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Converting Words

Maya in the Age of the Cross

William F. Hanks (Author)

Available worldwide
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Paperback, 472 pages
ISBN: 9780520257719
March 2010
$34.95, £24.95
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This pathbreaking synthesis of history, anthropology, and linguistics gives an unprecedented view of the first two hundred years of the Spanish colonization of the Yucatec Maya. Drawing on an extraordinary range and depth of sources, William F. Hanks documents for the first time the crucial role played by language in cultural conquest: how colonial Mayan emerged in the age of the cross, how it was taken up by native writers to become the language of indigenous literature, and how it ultimately became the language of rebellion against the system that produced it. Converting Words includes original analyses of the linguistic practices of both missionaries and Mayas-as found in bilingual dictionaries, grammars, catechisms, land documents, native chronicles, petitions, and the forbidden Maya Books of Chilam Balam. Lucidly written and vividly detailed, this important work presents a new approach to the study of religious and cultural conversion that will illuminate the history of Latin America and beyond, and will be essential reading across disciplinary boundaries.
List of Illustrations
List of Tables
Preface
Acknowledgments

1. Introduction: The Field of Discourse Production
The Making of a Translanguage • The Body as Totality •
A Shifting Voice for Indian Authors

Part I. The Scope of Reduccíon

2. Perpetual Reducción in a Land of Frontiers
Notes on the Political Geography of Post-Mayapán Yucatán •
López Medel and the Spirit of the Laws • Reducción in a Regional
Perspective • A Land of Frontiers

3. To Make Themselves New Men
Governance of the Guardianía • Disciplining the Senses •
Bishop Toral’s Vision • Cogolludo’s Landscape • Guardianía
and Cofradía • Cabildos in the Mission Towns

Part II. Converting Words

4. From Field to Genre and Habitus
Metalinguistic Labeling • Production Format and Author
Position • I ndexical Centering in the Deictic Field •
Stylistic Differentiation of Genres • Multimodality:
Speech, Animation, Inscription • Iteration

5. First Words: From Spanish into Maya
Dictionaries and the Problem of Authorship • The Thematic
Scope of the Dictionaries • From Spanish into Maya •
First Principles • R eligious Practices • Pedagogy •
Language and Signs • G overnance • Marginal Practices

6. Commensuration: Maya as a Matrix Language
Commensuration and Translingual Meaning • Fray Antonio
de Ciudad Real, Exemplary Lengua

7. The Grammar of Reducción and the Art of Speaking
What Is an Arte? • The Shadow of Nebrija • Fray Juan Coronel, Arte
en lengua de maya (1620) • G abriel de San Buenaventura, Arte de la
lengua maya (1684) • Fray Pedro Beltrán de Santa Rosa María, Arte de
el Idioma Maya (1746) • Missionary Linguistics as a Hybrid System

8. The Canonical Word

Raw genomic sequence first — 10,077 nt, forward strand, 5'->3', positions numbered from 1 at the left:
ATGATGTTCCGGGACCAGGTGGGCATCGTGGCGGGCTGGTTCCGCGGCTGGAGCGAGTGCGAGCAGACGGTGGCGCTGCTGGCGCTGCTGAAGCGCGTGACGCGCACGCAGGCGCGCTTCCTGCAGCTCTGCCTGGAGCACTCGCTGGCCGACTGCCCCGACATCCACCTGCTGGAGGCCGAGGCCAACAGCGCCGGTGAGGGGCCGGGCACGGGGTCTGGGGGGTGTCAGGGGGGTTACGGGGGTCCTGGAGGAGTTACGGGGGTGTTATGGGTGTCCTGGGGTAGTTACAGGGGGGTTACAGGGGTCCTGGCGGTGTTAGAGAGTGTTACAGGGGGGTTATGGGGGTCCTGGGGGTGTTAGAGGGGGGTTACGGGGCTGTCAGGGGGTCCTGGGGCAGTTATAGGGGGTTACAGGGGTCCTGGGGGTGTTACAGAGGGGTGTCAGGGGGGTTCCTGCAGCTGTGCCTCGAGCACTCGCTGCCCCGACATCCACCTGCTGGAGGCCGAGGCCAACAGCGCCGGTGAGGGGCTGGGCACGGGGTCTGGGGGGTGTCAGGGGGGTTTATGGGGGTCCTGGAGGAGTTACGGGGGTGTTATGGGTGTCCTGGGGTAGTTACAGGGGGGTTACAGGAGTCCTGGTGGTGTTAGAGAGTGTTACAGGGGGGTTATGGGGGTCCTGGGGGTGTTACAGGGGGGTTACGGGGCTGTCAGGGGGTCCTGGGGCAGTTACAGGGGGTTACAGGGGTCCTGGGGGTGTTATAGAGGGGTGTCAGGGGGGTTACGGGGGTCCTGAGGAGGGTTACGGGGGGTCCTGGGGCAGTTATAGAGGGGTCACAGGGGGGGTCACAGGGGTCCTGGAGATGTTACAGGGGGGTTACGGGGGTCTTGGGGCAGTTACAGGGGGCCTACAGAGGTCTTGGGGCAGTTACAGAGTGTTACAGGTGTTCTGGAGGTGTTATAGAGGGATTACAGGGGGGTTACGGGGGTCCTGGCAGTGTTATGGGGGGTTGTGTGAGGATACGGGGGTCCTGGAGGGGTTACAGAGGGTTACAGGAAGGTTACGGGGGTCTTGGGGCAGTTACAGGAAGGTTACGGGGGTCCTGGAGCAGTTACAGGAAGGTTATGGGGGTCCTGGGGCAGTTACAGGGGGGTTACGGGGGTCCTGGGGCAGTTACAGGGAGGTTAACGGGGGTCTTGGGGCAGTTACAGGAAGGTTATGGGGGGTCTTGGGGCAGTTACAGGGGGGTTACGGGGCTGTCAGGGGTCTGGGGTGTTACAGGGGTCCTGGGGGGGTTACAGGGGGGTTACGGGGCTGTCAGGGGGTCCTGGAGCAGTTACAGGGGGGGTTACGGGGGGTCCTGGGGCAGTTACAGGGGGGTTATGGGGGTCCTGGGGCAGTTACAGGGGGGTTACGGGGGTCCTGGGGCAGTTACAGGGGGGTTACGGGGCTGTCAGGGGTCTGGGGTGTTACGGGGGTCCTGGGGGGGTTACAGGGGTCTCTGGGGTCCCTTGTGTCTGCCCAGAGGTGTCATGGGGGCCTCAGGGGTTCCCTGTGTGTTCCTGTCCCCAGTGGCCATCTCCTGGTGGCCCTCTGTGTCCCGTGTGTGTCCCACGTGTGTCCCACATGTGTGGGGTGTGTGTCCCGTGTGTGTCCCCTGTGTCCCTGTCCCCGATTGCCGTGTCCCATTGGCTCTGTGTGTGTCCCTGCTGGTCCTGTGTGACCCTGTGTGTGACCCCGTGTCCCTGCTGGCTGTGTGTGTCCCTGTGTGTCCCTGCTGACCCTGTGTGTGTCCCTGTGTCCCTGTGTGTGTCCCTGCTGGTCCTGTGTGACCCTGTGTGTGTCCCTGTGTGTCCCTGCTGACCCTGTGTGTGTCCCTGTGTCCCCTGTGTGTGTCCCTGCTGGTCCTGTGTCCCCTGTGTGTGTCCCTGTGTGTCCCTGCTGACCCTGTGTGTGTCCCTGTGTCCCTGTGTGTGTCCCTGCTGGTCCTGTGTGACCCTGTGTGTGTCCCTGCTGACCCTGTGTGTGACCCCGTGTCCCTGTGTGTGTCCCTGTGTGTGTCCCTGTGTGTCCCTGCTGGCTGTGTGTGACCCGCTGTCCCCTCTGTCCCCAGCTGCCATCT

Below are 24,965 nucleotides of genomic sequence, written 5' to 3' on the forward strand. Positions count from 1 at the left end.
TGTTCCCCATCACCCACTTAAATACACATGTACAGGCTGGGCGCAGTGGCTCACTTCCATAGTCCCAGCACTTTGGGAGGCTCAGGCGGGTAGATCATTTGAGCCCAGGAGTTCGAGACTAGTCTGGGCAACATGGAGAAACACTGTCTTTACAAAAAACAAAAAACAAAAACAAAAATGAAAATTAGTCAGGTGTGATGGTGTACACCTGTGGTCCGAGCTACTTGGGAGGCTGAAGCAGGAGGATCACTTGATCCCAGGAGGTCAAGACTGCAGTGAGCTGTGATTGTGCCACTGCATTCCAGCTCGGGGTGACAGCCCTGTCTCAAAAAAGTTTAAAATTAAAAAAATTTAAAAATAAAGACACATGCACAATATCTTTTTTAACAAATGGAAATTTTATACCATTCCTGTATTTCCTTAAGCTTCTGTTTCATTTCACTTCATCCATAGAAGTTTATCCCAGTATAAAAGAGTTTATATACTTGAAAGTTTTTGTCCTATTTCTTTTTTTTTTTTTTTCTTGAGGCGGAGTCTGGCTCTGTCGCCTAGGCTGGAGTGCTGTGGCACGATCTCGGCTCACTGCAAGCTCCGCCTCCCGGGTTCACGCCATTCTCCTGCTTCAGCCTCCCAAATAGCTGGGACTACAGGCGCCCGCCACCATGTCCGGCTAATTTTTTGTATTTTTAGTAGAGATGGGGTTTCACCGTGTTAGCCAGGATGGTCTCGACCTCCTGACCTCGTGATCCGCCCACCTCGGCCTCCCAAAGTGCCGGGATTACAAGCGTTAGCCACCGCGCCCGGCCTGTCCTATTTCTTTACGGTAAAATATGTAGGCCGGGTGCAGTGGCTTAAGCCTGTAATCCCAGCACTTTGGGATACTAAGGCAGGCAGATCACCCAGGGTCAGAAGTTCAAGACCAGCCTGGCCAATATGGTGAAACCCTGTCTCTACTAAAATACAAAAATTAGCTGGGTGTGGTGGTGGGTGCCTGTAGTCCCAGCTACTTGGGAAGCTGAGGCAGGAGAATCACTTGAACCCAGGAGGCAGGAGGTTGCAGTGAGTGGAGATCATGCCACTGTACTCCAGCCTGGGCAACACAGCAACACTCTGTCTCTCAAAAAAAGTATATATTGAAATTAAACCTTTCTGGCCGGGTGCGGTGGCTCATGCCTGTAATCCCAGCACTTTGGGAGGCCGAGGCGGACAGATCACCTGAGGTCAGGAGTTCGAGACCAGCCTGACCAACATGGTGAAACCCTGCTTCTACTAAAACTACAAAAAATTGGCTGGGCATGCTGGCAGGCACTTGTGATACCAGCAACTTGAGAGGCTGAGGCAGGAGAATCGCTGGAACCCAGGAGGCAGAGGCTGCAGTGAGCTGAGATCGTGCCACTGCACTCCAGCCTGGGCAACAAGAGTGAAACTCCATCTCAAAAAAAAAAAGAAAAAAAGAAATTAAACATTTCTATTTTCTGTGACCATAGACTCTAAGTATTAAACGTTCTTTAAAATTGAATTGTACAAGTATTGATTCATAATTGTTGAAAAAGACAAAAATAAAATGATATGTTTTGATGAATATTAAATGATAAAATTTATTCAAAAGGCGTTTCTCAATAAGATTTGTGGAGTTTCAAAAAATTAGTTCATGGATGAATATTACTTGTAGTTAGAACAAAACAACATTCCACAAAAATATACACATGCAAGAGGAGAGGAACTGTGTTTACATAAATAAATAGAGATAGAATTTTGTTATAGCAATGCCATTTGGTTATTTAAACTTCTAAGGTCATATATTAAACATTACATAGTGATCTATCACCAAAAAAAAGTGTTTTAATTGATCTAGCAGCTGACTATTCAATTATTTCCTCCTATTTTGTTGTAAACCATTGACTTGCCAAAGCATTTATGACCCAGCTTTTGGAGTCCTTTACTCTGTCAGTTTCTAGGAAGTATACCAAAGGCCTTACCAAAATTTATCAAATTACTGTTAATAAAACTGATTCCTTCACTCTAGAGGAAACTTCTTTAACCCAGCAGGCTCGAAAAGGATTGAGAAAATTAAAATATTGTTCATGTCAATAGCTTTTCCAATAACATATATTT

The Maya Doctrinas • What Is a Doctrina Menor? praying in
maya / doctrinal dialogues / sermons

Part III. Into the Breach: The Dispersion of Maya reducido

9. The Scripted Landscape
What Is a Notarial Document? • L andscape as Text • Early
Chronicles • The Titles of Ebtun • Bills of Sale

10. Petitions as Prayers in the Field of Reducción
Letters of the Caciques to the Crown, February 11, 1567 • L etter of
the Batabs to the Crown, March 19, 1567 • Petition from Dzaptún,
July 20, 1605 • Petitions from Numkiní and Xecelchakán,
November 1669

11. Cross Talk in the Books of Chilam Balam
Doctrinal Language in the Books of Chilam Balam • True God
Comes to Yucatán • The Sadness of the Christians • The Words
of the Prophet

Epilogue: Full Circle
Notes
References Cited
Index
William F. Hanks is Professor of Anthropology, Berkeley Distinguished Chair in Linguistic Anthropology, and Affiliated Professor of Linguistics at the University of California, Berkeley. He is author of Language and Communicative Practice and Referential Practice: Language and Lived Space among the Maya, among other books.
“Anthropologist William Hanks has given us a remarkable piece of scholarly work...”—Missiology
“This book is a true landmark and we will certainly see this methodological approach used as a model for the analysis of other colonial languages in the Americas.”—Frauke Sachse Anthropos Redaktion
“A true benchmark. This work will set a new standard for the conceptualization—let alone the study—of missionization and religious conversion, colonial language policy, and language-oriented social history. Hanks provides a framework for thinking about language history that integrates language ideology, linguistic form (from phonology to speech genres), social organization, and the phenomenology of experience that goes so far beyond traditional historical, linguistic, or philological perspectives as to constitute a new paradigm for the field. Converting Words will be a classic work that will stimulate others to emulate Hanks's powerful scholarly example. The field will never be the same after this book appears.”—Richard Bauman, author of A World of Others' Words: Cross-Cultural Perspectives on Intertextuality

“Hanks's work is utterly original and unprecedented... I don't think historians of the Mesoamerican colonial regimes should write anything until they read this book; it's that important.”—Jane H. Hill, author of A Grammar of Cupeño

Edward Sapir Prize, Society for Linguistic Anthropology

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